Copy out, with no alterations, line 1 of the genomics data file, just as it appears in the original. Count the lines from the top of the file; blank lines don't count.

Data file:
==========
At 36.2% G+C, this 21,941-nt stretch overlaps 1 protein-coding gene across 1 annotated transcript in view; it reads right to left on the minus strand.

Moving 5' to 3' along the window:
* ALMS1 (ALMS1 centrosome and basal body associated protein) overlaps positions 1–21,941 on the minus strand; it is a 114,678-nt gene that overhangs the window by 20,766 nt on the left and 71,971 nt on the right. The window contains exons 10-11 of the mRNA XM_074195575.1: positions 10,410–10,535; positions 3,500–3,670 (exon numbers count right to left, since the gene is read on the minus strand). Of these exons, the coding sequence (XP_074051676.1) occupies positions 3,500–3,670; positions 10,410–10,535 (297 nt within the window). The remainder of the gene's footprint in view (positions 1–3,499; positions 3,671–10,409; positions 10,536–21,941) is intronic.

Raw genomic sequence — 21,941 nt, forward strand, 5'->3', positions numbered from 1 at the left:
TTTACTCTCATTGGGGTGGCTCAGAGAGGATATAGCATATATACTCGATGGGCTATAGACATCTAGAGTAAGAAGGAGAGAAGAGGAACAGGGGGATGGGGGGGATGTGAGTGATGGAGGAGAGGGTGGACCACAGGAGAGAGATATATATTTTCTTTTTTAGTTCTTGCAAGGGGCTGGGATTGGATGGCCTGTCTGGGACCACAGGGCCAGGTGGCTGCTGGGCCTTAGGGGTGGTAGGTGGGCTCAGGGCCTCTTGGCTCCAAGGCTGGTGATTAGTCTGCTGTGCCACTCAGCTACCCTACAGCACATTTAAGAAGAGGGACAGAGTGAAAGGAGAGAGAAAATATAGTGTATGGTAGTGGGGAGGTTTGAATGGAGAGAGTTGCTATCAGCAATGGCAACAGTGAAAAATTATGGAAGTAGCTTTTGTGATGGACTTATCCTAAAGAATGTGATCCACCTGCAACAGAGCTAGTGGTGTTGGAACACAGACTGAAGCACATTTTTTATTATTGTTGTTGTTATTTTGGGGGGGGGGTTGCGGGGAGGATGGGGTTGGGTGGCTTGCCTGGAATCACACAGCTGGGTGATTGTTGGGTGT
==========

At 36.2% G+C, this 21,941-nt stretch overlaps 1 protein-coding gene across 1 annotated transcript in view; it reads right to left on the minus strand.